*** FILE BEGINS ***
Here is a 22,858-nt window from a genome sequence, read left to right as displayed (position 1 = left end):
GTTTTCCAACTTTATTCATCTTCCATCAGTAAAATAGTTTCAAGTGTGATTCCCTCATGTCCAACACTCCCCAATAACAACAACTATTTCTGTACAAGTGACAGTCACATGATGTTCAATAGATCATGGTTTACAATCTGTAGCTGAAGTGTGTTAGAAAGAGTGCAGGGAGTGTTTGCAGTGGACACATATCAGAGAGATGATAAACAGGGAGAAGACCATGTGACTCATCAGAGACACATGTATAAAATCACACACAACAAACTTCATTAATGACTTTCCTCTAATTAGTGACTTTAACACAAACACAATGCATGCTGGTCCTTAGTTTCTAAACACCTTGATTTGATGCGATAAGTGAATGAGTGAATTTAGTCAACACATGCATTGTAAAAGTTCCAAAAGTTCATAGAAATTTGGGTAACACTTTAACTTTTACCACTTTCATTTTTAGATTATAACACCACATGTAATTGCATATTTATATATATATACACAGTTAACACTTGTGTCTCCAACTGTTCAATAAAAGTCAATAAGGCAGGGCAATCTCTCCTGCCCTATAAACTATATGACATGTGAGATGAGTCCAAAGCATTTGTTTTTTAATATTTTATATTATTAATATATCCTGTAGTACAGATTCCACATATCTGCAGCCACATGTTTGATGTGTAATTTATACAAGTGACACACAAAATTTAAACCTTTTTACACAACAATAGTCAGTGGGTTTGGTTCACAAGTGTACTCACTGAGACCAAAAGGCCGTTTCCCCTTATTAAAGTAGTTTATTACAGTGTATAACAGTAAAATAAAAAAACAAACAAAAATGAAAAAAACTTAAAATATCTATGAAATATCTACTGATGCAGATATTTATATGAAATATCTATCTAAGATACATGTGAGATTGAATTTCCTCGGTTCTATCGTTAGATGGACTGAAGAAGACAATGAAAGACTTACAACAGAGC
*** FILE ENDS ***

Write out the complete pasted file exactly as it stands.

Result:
Here is a 22,858-nt window from a genome sequence, read left to right as displayed (position 1 = left end):
GTTTTCCAACTTTATTCATCTTCCATCAGTAAAATAGTTTCAAGTGTGATTCCCTCATGTCCAACACTCCCCAATAACAACAACTATTTCTGTACAAGTGACAGTCACATGATGTTCAATAGATCATGGTTTACAATCTGTAGCTGAAGTGTGTTAGAAAGAGTGCAGGGAGTGTTTGCAGTGGACACATATCAGAGAGATGATAAACAGGGAGAAGACCATGTGACTCATCAGAGACACATGTATAAAATCACACACAACAAACTTCATTAATGACTTTCCTCTAATTAGTGACTTTAACACAAACACAATGCATGCTGGTCCTTAGTTTCTAAACACCTTGATTTGATGCGATAAGTGAATGAGTGAATTTAGTCAACACATGCATTGTAAAAGTTCCAAAAGTTCATAGAAATTTGGGTAACACTTTAACTTTTACCACTTTCATTTTTAGATTATAACACCACATGTAATTGCATATTTATATATATATACACAGTTAACACTTGTGTCTCCAACTGTTCAATAAAAGTCAATAAGGCAGGGCAATCTCTCCTGCCCTATAAACTATATGACATGTGAGATGAGTCCAAAGCATTTGTTTTTTAATATTTTATATTATTAATATATCCTGTAGTACAGATTCCACATATCTGCAGCCACATGTTTGATGTGTAATTTATACAAGTGACACACAAAATTTAAACCTTTTTACACAACAATAGTCAGTGGGTTTGGTTCACAAGTGTACTCACTGAGACCAAAAGGCCGTTTCCCCTTATTAAAGTAGTTTATTACAGTGTATAACAGTAAAATAAAAAAACAAACAAAAATGAAAAAAACTTAAAATATCTATGAAATATCTACTGATGCAGATATTTATATGAAATATCTATCTAAGATACATGTGAGATTGAATTTCCTCGGTTCTATCGTTAGATGGACTGAAGAAGACAATGAAAGACTTACAACAGAGC